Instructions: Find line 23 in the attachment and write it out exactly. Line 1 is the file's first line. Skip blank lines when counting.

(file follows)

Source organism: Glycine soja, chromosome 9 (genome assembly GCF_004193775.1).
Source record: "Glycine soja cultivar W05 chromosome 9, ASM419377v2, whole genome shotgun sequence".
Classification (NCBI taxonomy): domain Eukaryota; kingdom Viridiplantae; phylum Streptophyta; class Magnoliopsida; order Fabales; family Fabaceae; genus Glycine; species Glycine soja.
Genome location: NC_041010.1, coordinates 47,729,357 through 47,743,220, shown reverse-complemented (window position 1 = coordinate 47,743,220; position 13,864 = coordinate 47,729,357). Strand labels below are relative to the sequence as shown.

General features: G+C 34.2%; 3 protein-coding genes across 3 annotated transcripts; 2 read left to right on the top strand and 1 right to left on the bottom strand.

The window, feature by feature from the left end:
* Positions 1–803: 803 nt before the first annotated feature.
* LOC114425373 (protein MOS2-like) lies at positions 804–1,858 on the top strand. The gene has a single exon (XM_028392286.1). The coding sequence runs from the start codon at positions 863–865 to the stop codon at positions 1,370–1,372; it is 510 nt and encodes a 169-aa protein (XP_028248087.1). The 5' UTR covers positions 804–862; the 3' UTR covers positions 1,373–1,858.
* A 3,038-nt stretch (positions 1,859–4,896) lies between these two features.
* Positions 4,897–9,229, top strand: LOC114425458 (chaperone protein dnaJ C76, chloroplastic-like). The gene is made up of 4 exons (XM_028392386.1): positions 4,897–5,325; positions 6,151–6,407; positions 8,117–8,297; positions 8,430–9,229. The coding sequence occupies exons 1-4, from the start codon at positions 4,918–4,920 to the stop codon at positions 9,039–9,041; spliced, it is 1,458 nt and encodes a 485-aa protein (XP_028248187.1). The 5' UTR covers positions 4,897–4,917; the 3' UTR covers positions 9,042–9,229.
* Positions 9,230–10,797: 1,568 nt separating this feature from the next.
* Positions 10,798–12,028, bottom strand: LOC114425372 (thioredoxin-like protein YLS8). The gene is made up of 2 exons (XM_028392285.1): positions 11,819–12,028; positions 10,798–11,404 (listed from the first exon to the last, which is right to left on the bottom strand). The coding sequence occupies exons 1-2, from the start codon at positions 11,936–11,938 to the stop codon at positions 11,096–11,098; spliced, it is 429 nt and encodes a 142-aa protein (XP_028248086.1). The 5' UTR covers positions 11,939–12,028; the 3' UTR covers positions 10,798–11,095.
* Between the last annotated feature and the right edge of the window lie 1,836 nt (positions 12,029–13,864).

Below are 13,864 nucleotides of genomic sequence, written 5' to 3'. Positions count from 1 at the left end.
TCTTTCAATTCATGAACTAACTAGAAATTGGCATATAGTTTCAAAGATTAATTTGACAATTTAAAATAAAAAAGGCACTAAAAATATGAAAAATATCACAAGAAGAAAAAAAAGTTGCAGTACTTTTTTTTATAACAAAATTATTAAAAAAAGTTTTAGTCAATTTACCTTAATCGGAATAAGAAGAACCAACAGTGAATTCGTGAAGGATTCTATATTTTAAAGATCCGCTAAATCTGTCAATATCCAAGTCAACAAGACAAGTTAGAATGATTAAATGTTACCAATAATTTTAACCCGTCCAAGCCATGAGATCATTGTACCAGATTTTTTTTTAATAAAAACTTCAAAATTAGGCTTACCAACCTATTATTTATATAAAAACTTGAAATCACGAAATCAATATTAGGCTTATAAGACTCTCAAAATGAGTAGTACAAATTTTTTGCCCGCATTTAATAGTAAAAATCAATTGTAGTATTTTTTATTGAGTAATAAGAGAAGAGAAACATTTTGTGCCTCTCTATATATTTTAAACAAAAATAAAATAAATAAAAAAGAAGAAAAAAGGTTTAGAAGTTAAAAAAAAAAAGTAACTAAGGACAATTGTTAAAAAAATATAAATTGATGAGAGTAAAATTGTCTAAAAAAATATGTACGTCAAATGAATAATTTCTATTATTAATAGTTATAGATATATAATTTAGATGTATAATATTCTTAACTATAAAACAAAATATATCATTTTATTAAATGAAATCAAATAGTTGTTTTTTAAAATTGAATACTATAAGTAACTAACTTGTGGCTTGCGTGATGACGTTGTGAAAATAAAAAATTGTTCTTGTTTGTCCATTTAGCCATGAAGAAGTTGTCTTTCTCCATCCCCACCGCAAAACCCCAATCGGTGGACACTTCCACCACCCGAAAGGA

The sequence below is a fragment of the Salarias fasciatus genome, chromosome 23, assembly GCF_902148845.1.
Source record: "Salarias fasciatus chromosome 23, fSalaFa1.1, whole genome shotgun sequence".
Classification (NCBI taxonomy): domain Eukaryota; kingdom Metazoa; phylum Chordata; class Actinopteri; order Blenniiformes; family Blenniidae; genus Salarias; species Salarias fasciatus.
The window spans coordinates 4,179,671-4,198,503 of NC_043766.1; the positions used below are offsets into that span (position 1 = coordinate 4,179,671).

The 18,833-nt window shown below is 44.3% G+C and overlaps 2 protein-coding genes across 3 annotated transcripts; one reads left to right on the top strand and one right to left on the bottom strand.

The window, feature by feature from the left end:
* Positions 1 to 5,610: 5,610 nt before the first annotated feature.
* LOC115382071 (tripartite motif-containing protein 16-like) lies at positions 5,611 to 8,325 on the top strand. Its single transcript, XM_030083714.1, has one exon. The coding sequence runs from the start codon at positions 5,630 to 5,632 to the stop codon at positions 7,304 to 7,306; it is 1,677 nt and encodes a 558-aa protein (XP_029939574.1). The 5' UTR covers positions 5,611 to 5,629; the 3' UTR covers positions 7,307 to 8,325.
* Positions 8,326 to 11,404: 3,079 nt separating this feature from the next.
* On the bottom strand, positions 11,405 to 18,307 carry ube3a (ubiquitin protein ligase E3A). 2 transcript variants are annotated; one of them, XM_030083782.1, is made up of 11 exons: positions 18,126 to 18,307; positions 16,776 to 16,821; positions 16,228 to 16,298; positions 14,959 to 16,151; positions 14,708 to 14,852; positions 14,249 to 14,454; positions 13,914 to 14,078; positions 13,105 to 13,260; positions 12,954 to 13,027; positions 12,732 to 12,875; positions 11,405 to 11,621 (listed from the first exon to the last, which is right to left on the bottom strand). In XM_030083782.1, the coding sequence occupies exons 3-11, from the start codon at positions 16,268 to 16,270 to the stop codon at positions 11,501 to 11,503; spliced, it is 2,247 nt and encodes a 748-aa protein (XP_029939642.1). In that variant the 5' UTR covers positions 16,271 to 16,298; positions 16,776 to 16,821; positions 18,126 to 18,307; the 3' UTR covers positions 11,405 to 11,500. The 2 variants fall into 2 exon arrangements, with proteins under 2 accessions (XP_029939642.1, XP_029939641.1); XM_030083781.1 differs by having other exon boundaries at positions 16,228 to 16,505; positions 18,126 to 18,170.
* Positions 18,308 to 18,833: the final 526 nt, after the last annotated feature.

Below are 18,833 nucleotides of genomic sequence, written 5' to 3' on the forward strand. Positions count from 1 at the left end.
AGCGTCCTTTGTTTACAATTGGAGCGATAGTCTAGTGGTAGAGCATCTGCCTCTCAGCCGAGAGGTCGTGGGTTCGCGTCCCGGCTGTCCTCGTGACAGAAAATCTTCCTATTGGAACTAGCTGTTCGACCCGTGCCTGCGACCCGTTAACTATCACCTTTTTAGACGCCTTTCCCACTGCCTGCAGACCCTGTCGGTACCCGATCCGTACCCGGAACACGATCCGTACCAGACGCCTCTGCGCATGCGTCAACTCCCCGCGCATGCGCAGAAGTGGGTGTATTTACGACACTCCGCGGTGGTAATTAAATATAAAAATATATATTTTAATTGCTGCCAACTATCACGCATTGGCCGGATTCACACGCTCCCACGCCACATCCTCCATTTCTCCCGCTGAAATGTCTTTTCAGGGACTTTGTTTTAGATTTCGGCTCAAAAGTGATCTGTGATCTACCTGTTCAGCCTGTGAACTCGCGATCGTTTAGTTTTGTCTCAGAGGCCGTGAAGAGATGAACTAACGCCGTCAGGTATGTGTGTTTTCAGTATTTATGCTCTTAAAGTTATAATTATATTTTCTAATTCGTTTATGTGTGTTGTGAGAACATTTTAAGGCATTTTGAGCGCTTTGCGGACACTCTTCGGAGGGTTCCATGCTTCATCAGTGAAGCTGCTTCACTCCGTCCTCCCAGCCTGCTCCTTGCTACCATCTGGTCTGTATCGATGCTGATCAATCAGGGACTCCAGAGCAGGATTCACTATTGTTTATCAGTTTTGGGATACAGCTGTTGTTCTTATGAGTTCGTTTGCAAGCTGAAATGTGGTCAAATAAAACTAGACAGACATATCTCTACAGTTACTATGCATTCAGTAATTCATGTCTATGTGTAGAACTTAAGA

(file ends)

* LOC115382071 (tripartite motif-containing protein 16-like) lies at positions 5,611 to 8,325 on the top strand. Its single transcript, XM_030083714.1, has one exon. The coding sequence runs from the start codon at positions 5,630 to 5,632 to the stop codon at positions 7,304 to 7,306; it is 1,677 nt and encodes a 558-aa protein (XP_029939574.1). The 5' UTR covers positions 5,611 to 5,629; the 3' UTR covers positions 7,307 to 8,325.